Roman Britain
into the Celtic areas (
Scotland Scotland ( sco, Scotland, gd, Alba Alba (Scottish Gaelic Scottish Gaelic ( gd, Gàidhlig or Scots Gaelic, sometimes referred to simply as Gaelic) is a Goidelic language (in the Celtic languages, Celtic branch of the Indo-European ...

Scotland
, Ireland and
Wales Wales ( cy, Cymru ) is a Countries of the United Kingdom, country that is part of the United Kingdom. It is bordered by England to the Wales–England border, east, the Irish Sea to the north and west, and the Bristol Channel to the south. It ...

Wales
) produced competing early traditions of
Celtic Christianity Celtic Christianity ( kw, Kristoneth; cy, Cristnogaeth; gd, Crìosdaidheachd; gv, Credjue Creestee/Creestiaght; ga, Críostaíocht/Críostúlacht; br, Kristeniezh) is a form of Christianity Christianity is an Abrahamic religions, Abr ...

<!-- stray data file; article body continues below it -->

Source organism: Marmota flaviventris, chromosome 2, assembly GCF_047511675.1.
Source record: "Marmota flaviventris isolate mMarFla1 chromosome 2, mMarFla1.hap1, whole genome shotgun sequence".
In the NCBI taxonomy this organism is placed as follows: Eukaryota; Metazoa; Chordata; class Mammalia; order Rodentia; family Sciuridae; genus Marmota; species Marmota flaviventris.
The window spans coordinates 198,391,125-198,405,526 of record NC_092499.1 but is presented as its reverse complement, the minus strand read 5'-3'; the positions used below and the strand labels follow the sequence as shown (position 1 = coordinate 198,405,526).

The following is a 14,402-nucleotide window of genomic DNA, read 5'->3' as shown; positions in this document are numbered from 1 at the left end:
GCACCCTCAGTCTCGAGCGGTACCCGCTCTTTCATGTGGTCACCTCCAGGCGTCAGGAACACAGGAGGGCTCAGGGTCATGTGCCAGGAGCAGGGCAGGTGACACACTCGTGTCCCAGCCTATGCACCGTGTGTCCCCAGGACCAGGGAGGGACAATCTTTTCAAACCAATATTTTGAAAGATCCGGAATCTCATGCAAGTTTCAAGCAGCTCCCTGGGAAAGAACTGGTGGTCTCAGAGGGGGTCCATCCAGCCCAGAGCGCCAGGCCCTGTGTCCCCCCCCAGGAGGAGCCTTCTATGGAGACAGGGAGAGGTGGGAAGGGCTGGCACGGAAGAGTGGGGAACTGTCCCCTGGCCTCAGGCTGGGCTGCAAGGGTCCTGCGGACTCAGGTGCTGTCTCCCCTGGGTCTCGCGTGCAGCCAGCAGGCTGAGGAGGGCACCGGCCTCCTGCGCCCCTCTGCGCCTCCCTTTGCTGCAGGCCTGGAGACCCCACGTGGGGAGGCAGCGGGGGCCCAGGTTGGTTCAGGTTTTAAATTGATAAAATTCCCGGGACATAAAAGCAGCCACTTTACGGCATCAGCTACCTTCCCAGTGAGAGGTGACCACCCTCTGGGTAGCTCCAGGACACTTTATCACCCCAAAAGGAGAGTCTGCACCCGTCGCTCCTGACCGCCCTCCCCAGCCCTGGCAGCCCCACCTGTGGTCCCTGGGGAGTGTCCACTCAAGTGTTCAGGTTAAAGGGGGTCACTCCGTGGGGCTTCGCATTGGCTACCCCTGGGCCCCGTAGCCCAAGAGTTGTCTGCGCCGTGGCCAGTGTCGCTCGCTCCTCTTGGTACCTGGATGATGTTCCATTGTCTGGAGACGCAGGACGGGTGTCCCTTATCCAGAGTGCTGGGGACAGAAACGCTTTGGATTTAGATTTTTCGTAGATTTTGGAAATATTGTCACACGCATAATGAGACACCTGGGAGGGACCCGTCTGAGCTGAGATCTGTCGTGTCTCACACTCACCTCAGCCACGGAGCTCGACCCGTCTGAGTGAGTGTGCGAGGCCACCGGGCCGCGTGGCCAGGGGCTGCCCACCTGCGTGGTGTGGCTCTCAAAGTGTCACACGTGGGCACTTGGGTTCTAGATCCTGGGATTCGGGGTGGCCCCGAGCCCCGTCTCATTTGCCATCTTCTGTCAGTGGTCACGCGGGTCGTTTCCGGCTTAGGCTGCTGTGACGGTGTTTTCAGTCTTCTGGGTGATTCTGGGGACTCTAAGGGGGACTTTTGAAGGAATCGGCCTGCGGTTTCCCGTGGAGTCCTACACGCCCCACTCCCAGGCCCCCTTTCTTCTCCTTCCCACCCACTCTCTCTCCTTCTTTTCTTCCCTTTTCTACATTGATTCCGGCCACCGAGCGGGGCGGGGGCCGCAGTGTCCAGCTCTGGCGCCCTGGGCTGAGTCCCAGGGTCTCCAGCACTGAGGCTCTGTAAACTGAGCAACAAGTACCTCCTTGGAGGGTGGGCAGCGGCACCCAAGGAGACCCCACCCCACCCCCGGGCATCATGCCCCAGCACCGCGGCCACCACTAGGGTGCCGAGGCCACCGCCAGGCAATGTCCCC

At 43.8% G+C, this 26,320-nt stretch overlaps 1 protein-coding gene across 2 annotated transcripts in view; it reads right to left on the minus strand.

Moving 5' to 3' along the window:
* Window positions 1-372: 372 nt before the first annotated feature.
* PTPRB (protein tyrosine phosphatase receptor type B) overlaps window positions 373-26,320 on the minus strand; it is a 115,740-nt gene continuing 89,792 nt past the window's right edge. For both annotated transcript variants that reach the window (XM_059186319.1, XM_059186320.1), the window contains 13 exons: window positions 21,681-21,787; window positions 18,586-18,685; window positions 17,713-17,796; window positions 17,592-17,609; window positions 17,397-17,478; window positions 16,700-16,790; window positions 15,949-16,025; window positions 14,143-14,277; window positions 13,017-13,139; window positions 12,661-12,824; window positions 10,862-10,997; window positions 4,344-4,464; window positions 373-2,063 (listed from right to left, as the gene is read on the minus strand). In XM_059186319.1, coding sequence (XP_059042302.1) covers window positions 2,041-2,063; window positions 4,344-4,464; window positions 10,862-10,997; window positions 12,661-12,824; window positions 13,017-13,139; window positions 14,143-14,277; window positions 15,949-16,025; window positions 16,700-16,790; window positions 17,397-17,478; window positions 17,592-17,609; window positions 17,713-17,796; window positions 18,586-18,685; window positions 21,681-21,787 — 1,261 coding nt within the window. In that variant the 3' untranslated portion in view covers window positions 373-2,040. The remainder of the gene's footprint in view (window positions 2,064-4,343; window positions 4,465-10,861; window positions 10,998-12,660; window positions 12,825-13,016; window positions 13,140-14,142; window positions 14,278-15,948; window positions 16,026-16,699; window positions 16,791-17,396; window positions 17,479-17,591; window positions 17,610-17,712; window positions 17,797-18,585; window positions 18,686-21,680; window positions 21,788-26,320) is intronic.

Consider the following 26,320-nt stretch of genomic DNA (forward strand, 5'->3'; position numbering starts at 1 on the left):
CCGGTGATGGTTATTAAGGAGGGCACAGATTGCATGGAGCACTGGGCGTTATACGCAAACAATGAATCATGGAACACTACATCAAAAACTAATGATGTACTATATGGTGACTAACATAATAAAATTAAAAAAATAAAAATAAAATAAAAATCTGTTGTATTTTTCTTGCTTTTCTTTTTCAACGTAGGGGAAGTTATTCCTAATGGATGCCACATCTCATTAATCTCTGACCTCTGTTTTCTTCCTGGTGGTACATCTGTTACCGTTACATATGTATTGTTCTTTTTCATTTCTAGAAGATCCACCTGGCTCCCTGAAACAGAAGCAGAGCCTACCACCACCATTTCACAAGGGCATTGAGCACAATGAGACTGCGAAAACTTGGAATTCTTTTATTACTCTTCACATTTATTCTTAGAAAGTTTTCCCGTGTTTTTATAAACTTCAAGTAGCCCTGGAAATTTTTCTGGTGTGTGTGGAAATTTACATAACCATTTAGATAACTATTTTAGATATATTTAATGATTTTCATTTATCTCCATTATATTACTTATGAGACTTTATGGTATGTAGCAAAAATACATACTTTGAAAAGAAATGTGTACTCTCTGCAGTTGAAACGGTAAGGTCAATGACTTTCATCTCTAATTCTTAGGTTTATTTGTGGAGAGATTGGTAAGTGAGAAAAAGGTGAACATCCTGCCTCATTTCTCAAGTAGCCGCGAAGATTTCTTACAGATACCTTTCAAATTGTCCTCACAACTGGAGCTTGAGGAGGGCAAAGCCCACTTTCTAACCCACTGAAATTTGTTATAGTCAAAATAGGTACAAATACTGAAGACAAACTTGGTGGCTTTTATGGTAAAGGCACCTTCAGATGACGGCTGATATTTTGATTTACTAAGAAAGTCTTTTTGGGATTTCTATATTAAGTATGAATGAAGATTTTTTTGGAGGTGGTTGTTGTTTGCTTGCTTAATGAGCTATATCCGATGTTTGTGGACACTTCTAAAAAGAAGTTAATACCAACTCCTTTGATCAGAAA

, that was later reintegrated under the Church in Rome. Prominent missionaries were Saints Patrick,
Columba Columba, gd, Calum Cille, sco, Columbkille, gv, Colum Keeilley, non, Kolban or (7 December 521 – 9 June 597) was an Irish abbot Abbot (from Aramaic: ''Abba'' "father") is an ecclesiastical title A title is one or more words use ...

Columba
and
Columbanus Columbanus ( ga, Columbán; 540 – 21 November 615) was an Hiberno-Scottish mission, Irish missionary notable for founding a number of monastery, monasteries after 590 in the Franks, Frankish and Lombards, Lombard kingdoms, most notably Luxeui ...
. The
Anglo-Saxon The Anglo-Saxons were a cultural group Cultural identity is a part of a person's identity Identity may refer to: Social sciences * Identity (social science), personhood or group affiliation in psychology and sociology Group expression ...
tribes that invaded southern Britain some time after the Roman abandonment were initially pagan but were converted to Christianity by